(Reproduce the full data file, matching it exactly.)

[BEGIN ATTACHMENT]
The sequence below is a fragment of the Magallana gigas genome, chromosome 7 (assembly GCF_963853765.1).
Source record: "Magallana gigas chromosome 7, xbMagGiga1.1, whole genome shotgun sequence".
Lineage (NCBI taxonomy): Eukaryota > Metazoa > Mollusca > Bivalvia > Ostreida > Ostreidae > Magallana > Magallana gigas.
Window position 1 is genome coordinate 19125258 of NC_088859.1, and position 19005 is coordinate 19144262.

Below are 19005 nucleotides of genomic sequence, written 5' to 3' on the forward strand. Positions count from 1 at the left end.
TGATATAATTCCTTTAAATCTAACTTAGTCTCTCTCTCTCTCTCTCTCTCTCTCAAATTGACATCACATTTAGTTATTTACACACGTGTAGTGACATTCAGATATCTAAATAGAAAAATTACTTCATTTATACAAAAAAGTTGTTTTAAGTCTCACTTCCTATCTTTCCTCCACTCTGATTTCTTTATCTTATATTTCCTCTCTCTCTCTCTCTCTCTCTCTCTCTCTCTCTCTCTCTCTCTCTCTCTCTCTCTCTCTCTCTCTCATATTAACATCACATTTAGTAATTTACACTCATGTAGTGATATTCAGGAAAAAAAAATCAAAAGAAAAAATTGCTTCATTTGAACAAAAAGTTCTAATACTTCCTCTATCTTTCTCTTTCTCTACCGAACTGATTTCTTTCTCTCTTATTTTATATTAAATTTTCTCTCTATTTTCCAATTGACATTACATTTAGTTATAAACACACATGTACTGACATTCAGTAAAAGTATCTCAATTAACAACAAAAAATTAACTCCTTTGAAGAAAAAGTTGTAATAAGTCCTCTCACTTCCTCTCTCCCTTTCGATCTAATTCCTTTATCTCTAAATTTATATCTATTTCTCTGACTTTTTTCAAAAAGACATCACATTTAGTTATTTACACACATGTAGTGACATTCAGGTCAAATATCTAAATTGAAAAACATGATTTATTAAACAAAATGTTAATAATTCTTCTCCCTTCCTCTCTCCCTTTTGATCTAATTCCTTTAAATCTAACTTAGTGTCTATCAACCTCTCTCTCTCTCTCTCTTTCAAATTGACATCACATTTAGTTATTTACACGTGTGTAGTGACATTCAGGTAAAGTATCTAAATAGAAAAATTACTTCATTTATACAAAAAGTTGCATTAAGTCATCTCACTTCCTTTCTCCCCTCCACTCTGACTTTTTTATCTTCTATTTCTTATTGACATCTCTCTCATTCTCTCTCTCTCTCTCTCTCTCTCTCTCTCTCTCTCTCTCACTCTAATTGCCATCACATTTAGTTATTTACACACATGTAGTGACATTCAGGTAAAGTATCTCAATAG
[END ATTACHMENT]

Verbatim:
The sequence below is a fragment of the Magallana gigas genome, chromosome 7 (assembly GCF_963853765.1).
Source record: "Magallana gigas chromosome 7, xbMagGiga1.1, whole genome shotgun sequence".
Lineage (NCBI taxonomy): Eukaryota > Metazoa > Mollusca > Bivalvia > Ostreida > Ostreidae > Magallana > Magallana gigas.
Window position 1 is genome coordinate 19125258 of NC_088859.1, and position 19005 is coordinate 19144262.

Below are 19005 nucleotides of genomic sequence, written 5' to 3' on the forward strand. Positions count from 1 at the left end.
TGATATAATTCCTTTAAATCTAACTTAGTCTCTCTCTCTCTCTCTCTCTCTCTCAAATTGACATCACATTTAGTTATTTACACACGTGTAGTGACATTCAGATATCTAAATAGAAAAATTACTTCATTTATACAAAAAAGTTGTTTTAAGTCTCACTTCCTATCTTTCCTCCACTCTGATTTCTTTATCTTATATTTCCTCTCTCTCTCTCTCTCTCTCTCTCTCTCTCTCTCTCTCTCTCTCTCTCTCTCTCTCTCTCTCTCTCATATTAACATCACATTTAGTAATTTACACTCATGTAGTGATATTCAGGAAAAAAAAATCAAAAGAAAAAATTGCTTCATTTGAACAAAAAGTTCTAATACTTCCTCTATCTTTCTCTTTCTCTACCGAACTGATTTCTTTCTCTCTTATTTTATATTAAATTTTCTCTCTATTTTCCAATTGACATTACATTTAGTTATAAACACACATGTACTGACATTCAGTAAAAGTATCTCAATTAACAACAAAAAATTAACTCCTTTGAAGAAAAAGTTGTAATAAGTCCTCTCACTTCCTCTCTCCCTTTCGATCTAATTCCTTTATCTCTAAATTTATATCTATTTCTCTGACTTTTTTCAAAAAGACATCACATTTAGTTATTTACACACATGTAGTGACATTCAGGTCAAATATCTAAATTGAAAAACATGATTTATTAAACAAAATGTTAATAATTCTTCTCCCTTCCTCTCTCCCTTTTGATCTAATTCCTTTAAATCTAACTTAGTGTCTATCAACCTCTCTCTCTCTCTCTCTTTCAAATTGACATCACATTTAGTTATTTACACGTGTGTAGTGACATTCAGGTAAAGTATCTAAATAGAAAAATTACTTCATTTATACAAAAAGTTGCATTAAGTCATCTCACTTCCTTTCTCCCCTCCACTCTGACTTTTTTATCTTCTATTTCTTATTGACATCTCTCTCATTCTCTCTCTCTCTCTCTCTCTCTCTCTCTCTCTCTCTCTCACTCTAATTGCCATCACATTTAGTTATTTACACACATGTAGTGACATTCAGGTAAAGTATCTCAATAG